The future of supply chain holds a place for a permanent hybrid work model for its frontline workers, a new Gartner study has found. Gartner, Inc. unveiled in its latest survey that 61 per cent of supply chain leaders expect a transformation towards a permanent hybrid work model for employees, even at the frontline.
Suzie Petrusic, director of research with the Gartner Supply Chain practice, said that this shift will be marked by an increase in employee expectations:
“In an environment of talent and labor shortage, supply chain leaders anticipate employee expectations to become more demanding and feel that they must prepare to meet those expectations – or lose to competitors that do,” Petrusic said. She continued that 57 per cent of respondents believe that those intensified employee expectations will also increase the costs of attracting, hiring, and retaining talent. So how do you remain competitive?
First, let’s look at how a hybrid work model works.
Hybrid working is the blending of in-person and remote work, which may involve an employee dividing their time between the different work methods. There are a few different types of hybrid work models: A flexible model means that employees can choose their location based on their priorities, whereas a fixed model is where the organization sets the days and times the employee will work remotely/on site. Companies may also implement on-site/remote- first work models where employees will stick to one option for most of the time but have some flexibility to switch.
The idea of working from home typically involves an employee (who normally works in an office) sitting at a desk using their laptop or computer, working as they usually would, but instead using business communication platforms such as Zoom or Microsoft Teams to have virtual meetings. However, it is not one size fits all since many people don’t have office-based jobs. So how can companies implement a flexible work model to support supply chain frontline staff?
Gartner believes that to remain competitive, supply chain leaders should transform their company from a location-centric to a human-centric work design. This involves three main strategic changes.
1. Provide flexible work experiences
Traditionally, operational, and frontline staff in the supply chain are required to be physically present to perform their tasks. However, with the COVID-19 pandemic accelerating remote work, this is no longer the case. Instead, the ability to provide flexible work experiences is now a key factor for winning the talent competition of the future.
“Supply chain leaders can invest in technology to reduce their reliance on humans for frontline operational execution, where work is most inflexible, and they can find ways to increase frontline worker flexibility,” Petrusic said.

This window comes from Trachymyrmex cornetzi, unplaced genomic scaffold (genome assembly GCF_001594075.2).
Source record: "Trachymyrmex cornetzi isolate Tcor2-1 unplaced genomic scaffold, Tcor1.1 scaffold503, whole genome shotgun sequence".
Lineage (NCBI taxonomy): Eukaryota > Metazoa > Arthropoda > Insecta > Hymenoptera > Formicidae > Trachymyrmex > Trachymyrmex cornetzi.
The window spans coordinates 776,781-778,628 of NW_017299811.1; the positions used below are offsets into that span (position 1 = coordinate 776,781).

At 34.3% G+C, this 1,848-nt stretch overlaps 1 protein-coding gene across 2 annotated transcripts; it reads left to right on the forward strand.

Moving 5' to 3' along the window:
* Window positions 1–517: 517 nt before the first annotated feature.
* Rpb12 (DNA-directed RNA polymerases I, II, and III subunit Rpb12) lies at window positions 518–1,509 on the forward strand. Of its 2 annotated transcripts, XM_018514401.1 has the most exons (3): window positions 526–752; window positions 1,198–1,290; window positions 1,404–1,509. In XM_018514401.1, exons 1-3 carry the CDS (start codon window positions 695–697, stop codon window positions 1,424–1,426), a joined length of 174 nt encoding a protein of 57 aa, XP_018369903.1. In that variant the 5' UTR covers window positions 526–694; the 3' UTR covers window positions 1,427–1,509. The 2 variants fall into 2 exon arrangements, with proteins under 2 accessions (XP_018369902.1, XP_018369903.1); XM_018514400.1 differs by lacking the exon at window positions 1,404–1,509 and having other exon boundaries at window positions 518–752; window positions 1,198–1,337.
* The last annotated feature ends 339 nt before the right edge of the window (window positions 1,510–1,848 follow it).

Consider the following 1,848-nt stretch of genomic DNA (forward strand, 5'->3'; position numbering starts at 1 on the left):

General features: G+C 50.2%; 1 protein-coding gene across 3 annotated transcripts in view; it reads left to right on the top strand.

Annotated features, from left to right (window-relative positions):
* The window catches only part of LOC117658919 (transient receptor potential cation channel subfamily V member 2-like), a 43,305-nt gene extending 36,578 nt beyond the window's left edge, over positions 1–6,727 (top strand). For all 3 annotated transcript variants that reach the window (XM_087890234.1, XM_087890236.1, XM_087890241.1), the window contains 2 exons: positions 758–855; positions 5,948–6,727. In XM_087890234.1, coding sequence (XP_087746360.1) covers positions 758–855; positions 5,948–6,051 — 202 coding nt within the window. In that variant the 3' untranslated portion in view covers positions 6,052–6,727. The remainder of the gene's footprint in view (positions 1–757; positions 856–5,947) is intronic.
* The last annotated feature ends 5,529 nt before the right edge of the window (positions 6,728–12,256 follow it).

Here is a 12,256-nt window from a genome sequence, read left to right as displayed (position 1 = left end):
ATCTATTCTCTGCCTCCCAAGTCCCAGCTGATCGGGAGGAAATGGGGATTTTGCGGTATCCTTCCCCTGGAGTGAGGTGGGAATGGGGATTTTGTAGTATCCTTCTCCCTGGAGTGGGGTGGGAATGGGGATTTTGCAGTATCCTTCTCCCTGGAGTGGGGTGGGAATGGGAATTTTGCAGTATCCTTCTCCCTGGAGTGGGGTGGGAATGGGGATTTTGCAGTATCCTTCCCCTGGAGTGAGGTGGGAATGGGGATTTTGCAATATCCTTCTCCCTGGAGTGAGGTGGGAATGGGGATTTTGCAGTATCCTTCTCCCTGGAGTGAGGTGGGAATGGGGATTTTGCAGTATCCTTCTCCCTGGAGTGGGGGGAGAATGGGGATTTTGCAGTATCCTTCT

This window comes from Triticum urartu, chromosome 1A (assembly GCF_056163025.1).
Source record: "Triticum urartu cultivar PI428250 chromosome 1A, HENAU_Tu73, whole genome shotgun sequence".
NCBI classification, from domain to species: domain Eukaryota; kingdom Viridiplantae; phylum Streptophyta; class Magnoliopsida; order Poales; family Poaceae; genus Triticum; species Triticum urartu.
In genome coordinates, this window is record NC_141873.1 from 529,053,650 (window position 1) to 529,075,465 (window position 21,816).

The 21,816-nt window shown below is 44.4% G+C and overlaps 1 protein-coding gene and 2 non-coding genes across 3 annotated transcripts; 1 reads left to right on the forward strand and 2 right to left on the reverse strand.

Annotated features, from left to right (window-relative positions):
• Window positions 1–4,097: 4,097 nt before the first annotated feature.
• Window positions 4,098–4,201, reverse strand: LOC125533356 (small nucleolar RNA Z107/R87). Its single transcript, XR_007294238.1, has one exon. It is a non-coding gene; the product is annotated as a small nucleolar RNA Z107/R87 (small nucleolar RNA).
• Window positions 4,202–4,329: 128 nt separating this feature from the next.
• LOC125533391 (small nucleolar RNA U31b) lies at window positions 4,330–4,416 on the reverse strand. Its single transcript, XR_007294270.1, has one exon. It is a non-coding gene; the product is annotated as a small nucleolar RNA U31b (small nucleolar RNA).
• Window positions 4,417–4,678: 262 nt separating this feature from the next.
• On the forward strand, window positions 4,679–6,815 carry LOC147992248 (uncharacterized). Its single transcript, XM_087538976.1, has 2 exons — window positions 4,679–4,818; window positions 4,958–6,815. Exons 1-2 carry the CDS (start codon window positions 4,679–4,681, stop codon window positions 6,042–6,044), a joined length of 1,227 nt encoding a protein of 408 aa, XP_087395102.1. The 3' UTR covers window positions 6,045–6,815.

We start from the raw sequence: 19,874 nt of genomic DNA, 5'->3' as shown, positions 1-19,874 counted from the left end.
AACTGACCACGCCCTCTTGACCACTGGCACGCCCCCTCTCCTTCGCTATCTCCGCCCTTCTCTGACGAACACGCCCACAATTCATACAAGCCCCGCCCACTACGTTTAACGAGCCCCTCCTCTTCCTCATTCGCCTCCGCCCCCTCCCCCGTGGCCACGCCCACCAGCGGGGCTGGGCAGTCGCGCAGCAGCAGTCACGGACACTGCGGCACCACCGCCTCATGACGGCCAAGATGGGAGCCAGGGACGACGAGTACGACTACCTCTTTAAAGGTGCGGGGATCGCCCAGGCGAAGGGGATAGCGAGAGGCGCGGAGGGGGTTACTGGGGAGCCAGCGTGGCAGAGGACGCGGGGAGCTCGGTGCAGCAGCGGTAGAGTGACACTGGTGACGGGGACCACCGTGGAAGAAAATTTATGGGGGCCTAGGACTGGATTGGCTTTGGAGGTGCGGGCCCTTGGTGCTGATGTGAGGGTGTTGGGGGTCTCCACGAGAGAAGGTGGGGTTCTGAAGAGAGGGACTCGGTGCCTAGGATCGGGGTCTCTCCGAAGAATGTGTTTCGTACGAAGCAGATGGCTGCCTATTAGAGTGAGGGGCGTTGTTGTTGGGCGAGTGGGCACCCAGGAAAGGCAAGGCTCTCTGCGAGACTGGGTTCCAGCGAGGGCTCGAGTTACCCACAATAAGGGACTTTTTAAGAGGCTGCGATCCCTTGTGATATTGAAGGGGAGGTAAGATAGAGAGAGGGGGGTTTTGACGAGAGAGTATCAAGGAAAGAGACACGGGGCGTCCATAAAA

While only a small number of respondents are taking the technology route, she said that 56 per cent are investing to design work primarily for flexibility.
This means that the supply chain future will be characterized by flexible workplaces and work schedules, such as part-time shifts and employees having the ability to schedule and trade their own shifts.
2. Enable Intentional Collaboration
A key driver for a human-centric model in the supply chain is enabling intentional collaboration.
Gartner revealed that 62% of leaders are currently investing in providing policy and communication tools for seamless in-person and remote work relationships. Thus, supply chain organizations must be prepared for agile workspaces, collaboration between remote and in-person employees, and collaboration-based training and upskilling programs.
3. Use Empathy-Based Management
The human-centric model demands that supply chain leaders and managers be accountable for diversity, equity, and inclusion (DEI) and employee well-being, including protection against discrimination.
The survey found that about three-quarters of respondents are investing to enforce equitable employment practices and provide employees with meaningful, purpose-driven initiatives in their work.
“With shifting employment models already being explored, supply chain leaders will want to ensure they can drive empathy for these nontraditional employees,” Petrusic mentioned.
Leaders will then need the proper organizational structure, including focused leadership roles, such as directors of remote work or robotics.
Is hybrid working here to stay?
Although it can be rather complicated, implementing a successful hybrid work model can have many benefits overall. Even frontline supply chain workers can now make the most of hybrid working, and the flexibility, collaboration and learning that comes with it. So yes, the hybrid work model is here to stay with the use of technology as its way forward.